This article is part of an Essential Guide, our editor-selected collection of our best articles, videos and other content on this topic. Explore more in this guide:
4. - 'Hidden' costs, pricing confusion shroud true cost benefits of cloud: Read more in this section
- Learning curve can be costly in the cloud
- Unforeseen cloud computing costs cause sticker shock
- You're charging me for what?! Picking apart your Amazon cloud bill
- Amazon cuts dedicated instance pricing, raises competition
- Amazon cloud cost-cutting tips and tricks
- How to make cloud computing costs models work for you
- Pricing for public cloud nowhere near bottom
- Public cloud ROI takes a hit from app migration snags, subscription fees
- AWS shops save with tools for analyzing cloud costs
- Experts refute 'hidden' cloud computing costs
Explore other sections in this guide:
- 1. - Follow #reInvent on Twitter
- 2. - Where are enterprises in cloud computing adoption?
- 3. - The importance of locking down your cloud
Amazon Web Services offers an array of compute, storage, networking and application services under which falls a vast array of options, making it difficult to understand what -- exactly -- is on your bill. The keys to understanding your cloud usage bill is knowing the variety of ways AWS charges for its services and better tracking your cloud use.
AWS Inc.'s cloud bills include a separate section for each service consumed. The five major service types are compute and networking, storage and content delivery, databases, deployment and management, and application services. Within each of these categories, AWS offers multiple services.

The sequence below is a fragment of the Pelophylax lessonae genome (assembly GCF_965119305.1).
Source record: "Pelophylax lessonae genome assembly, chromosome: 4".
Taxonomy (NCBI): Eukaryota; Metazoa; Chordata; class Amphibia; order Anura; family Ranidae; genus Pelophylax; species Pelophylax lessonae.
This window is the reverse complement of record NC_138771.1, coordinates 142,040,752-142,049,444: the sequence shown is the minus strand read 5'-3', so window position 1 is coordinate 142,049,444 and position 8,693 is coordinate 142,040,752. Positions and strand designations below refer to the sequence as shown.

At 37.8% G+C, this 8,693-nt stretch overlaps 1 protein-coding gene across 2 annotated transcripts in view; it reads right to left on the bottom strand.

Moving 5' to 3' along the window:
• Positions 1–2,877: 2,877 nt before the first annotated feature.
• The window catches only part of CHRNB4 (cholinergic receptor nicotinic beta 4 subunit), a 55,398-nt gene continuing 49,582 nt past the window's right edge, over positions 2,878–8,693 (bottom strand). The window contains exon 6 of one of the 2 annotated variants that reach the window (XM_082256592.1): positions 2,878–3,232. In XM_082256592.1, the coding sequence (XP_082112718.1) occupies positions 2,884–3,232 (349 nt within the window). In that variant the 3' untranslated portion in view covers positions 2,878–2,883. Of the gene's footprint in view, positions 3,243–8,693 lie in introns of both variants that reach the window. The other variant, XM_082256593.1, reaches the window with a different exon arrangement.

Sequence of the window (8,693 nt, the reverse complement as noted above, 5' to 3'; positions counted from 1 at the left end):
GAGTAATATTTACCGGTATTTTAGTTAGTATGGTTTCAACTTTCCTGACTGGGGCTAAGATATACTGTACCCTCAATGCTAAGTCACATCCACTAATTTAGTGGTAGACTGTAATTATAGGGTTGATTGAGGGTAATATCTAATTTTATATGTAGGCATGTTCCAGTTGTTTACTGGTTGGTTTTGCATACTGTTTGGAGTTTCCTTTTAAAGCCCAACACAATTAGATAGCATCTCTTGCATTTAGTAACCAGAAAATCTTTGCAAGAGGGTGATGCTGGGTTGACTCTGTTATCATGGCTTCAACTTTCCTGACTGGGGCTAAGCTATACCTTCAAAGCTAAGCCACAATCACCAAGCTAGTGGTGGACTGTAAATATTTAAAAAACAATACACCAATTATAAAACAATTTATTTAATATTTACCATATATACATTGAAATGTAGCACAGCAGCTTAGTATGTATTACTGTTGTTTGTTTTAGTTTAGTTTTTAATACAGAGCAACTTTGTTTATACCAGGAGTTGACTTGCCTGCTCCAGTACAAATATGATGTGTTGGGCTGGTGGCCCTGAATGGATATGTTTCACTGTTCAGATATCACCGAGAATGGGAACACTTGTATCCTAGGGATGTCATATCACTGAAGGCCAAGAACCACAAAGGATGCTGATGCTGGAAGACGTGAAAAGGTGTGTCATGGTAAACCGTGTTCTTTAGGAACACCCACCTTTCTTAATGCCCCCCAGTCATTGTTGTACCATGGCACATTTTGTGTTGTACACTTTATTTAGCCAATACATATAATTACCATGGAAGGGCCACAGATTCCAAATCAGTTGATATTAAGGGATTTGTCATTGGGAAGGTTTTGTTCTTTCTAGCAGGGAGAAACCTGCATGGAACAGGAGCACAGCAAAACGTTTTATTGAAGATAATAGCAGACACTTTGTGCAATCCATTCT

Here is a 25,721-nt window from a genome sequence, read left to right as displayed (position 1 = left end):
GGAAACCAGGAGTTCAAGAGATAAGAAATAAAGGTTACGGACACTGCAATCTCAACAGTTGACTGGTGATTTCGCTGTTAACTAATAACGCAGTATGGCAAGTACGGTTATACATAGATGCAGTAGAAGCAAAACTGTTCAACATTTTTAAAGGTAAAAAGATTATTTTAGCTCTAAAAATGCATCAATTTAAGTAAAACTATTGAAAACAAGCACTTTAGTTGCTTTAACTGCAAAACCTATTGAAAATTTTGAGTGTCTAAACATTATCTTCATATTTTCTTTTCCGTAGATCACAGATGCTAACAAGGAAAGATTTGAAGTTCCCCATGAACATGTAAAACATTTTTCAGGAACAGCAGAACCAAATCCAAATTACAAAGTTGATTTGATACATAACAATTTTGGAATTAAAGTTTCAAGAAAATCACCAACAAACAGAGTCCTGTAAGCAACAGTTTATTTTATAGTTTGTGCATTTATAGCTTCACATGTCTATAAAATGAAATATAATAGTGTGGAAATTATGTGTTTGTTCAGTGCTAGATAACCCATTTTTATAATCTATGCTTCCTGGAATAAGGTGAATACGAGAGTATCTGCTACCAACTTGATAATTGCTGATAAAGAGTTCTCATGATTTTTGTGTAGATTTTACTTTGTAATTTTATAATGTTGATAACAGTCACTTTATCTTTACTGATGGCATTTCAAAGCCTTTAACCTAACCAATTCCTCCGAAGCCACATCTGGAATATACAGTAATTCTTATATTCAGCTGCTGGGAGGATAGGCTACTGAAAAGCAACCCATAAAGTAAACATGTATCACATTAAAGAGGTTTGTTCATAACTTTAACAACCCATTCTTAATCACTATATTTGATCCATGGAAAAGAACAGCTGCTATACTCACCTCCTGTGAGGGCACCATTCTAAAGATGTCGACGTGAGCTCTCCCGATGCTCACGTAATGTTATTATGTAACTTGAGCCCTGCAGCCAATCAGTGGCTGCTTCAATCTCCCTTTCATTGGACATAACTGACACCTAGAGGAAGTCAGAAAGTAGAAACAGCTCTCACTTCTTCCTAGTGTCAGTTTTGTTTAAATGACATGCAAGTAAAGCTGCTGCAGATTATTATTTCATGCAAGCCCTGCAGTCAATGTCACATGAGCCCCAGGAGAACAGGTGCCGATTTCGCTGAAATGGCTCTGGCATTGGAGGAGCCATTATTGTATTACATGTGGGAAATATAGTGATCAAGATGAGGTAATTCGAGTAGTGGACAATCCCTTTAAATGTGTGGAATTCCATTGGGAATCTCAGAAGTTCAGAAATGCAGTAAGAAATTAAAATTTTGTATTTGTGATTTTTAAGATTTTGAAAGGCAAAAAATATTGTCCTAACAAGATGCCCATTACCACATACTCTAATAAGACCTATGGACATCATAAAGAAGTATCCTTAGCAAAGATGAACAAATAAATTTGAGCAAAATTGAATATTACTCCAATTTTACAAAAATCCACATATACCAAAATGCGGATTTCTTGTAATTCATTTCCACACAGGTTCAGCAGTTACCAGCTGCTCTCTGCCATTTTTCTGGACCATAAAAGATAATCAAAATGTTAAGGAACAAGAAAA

The keys to understanding your cloud usage bill is knowing the variety of ways AWS charges for it services and better tracking your cloud use.
The storage and content delivery category, for example, includes Simple Storage Service (S3) object store, Amazon Glacier archival storage, the Storage Gateway for integrating with on-premises storage systems and CloudFront, a content delivery service. Services grouped in a particular category tend to follow a similar cost structure.
Service charges are primarily based on three things: the location of the data center providing the service, the volume or quantity of service and the performance level of the service. Amazon S3 storage in the U.S. data center, which is located in Oregon, costs $0.095 per GB for the first 1 TB of data. The same amount of storage will cost $0.105 in the Asia Pacific data center in Sydney, Australia. The price drops for reduced redundancy storage since it offers a lower level of service.
Additional complications to your AWS bill charges
After thinking about location, volume and service level, AWS charges can become further complicated based on other options and features. So the next step to understanding your cloud bill is to understand the variables that determine the unit price you are charged per service.
Additional feature options, such as the number of virtual CPUs, amount of memory and operating system choice, also affects the price of Amazon's computing services.
Charges for virtual machine (VM) instances vary according to the level of commitment you subscribe to. AWS offers lower per-unit pricing for reserved instances than for on-demand instances. The company also allows users to bid on unused server capacity with spot instances.